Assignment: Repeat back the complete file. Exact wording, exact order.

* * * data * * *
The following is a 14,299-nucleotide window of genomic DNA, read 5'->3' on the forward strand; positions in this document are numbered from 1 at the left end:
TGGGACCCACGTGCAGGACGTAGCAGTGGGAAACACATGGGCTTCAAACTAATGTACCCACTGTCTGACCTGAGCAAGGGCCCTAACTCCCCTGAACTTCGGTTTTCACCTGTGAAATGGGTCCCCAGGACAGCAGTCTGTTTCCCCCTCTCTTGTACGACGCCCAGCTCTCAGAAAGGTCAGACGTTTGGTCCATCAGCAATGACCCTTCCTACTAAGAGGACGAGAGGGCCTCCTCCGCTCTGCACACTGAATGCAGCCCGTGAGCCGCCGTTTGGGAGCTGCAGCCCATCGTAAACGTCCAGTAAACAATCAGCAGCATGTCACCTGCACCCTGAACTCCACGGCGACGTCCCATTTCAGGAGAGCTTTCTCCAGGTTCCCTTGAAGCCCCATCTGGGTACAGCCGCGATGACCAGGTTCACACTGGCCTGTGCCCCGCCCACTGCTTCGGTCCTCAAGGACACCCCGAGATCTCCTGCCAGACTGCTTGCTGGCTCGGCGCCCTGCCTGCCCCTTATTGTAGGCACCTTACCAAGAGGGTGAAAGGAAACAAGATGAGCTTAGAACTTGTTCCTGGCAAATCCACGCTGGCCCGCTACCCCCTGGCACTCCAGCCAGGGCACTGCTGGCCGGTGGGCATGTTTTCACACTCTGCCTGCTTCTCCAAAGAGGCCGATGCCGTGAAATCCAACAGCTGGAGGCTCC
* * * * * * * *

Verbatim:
The following is a 14,299-nucleotide window of genomic DNA, read 5'->3' on the forward strand; positions in this document are numbered from 1 at the left end:
TGGGACCCACGTGCAGGACGTAGCAGTGGGAAACACATGGGCTTCAAACTAATGTACCCACTGTCTGACCTGAGCAAGGGCCCTAACTCCCCTGAACTTCGGTTTTCACCTGTGAAATGGGTCCCCAGGACAGCAGTCTGTTTCCCCCTCTCTTGTACGACGCCCAGCTCTCAGAAAGGTCAGACGTTTGGTCCATCAGCAATGACCCTTCCTACTAAGAGGACGAGAGGGCCTCCTCCGCTCTGCACACTGAATGCAGCCCGTGAGCCGCCGTTTGGGAGCTGCAGCCCATCGTAAACGTCCAGTAAACAATCAGCAGCATGTCACCTGCACCCTGAACTCCACGGCGACGTCCCATTTCAGGAGAGCTTTCTCCAGGTTCCCTTGAAGCCCCATCTGGGTACAGCCGCGATGACCAGGTTCACACTGGCCTGTGCCCCGCCCACTGCTTCGGTCCTCAAGGACACCCCGAGATCTCCTGCCAGACTGCTTGCTGGCTCGGCGCCCTGCCTGCCCCTTATTGTAGGCACCTTACCAAGAGGGTGAAAGGAAACAAGATGAGCTTAGAACTTGTTCCTGGCAAATCCACGCTGGCCCGCTACCCCCTGGCACTCCAGCCAGGGCACTGCTGGCCGGTGGGCATGTTTTCACACTCTGCCTGCTTCTCCAAAGAGGCCGATGCCGTGAAATCCAACAGCTGGAGGCTCC